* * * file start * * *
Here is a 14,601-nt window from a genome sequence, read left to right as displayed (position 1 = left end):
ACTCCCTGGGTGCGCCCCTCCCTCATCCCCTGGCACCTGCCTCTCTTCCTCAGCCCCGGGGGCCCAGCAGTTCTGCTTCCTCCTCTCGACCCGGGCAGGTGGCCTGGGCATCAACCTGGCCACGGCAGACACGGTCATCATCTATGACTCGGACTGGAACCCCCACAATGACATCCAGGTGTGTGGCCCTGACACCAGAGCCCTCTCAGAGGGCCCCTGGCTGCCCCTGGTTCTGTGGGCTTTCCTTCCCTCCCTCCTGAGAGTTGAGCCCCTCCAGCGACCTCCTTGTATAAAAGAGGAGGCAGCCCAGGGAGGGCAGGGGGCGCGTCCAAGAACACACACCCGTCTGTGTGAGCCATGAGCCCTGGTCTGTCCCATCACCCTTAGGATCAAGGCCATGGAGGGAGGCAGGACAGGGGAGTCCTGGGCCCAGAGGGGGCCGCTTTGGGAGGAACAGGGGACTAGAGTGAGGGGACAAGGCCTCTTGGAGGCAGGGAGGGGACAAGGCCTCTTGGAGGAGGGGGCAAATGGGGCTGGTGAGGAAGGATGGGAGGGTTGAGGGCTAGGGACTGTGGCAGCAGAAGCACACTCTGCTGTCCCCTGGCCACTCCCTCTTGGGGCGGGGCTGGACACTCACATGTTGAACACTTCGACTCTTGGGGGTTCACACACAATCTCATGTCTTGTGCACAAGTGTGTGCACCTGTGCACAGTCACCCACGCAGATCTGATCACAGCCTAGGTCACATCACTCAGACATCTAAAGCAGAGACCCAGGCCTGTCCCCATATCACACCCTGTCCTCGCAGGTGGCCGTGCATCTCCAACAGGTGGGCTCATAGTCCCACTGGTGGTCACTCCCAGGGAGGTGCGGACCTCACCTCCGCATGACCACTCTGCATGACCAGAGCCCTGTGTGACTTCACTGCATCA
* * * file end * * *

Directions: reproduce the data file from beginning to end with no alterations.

Here is a 14,601-nt window from a genome sequence, read left to right as displayed (position 1 = left end):
ACTCCCTGGGTGCGCCCCTCCCTCATCCCCTGGCACCTGCCTCTCTTCCTCAGCCCCGGGGGCCCAGCAGTTCTGCTTCCTCCTCTCGACCCGGGCAGGTGGCCTGGGCATCAACCTGGCCACGGCAGACACGGTCATCATCTATGACTCGGACTGGAACCCCCACAATGACATCCAGGTGTGTGGCCCTGACACCAGAGCCCTCTCAGAGGGCCCCTGGCTGCCCCTGGTTCTGTGGGCTTTCCTTCCCTCCCTCCTGAGAGTTGAGCCCCTCCAGCGACCTCCTTGTATAAAAGAGGAGGCAGCCCAGGGAGGGCAGGGGGCGCGTCCAAGAACACACACCCGTCTGTGTGAGCCATGAGCCCTGGTCTGTCCCATCACCCTTAGGATCAAGGCCATGGAGGGAGGCAGGACAGGGGAGTCCTGGGCCCAGAGGGGGCCGCTTTGGGAGGAACAGGGGACTAGAGTGAGGGGACAAGGCCTCTTGGAGGCAGGGAGGGGACAAGGCCTCTTGGAGGAGGGGGCAAATGGGGCTGGTGAGGAAGGATGGGAGGGTTGAGGGCTAGGGACTGTGGCAGCAGAAGCACACTCTGCTGTCCCCTGGCCACTCCCTCTTGGGGCGGGGCTGGACACTCACATGTTGAACACTTCGACTCTTGGGGGTTCACACACAATCTCATGTCTTGTGCACAAGTGTGTGCACCTGTGCACAGTCACCCACGCAGATCTGATCACAGCCTAGGTCACATCACTCAGACATCTAAAGCAGAGACCCAGGCCTGTCCCCATATCACACCCTGTCCTCGCAGGTGGCCGTGCATCTCCAACAGGTGGGCTCATAGTCCCACTGGTGGTCACTCCCAGGGAGGTGCGGACCTCACCTCCGCATGACCACTCTGCATGACCAGAGCCCTGTGTGACTTCACTGCATCA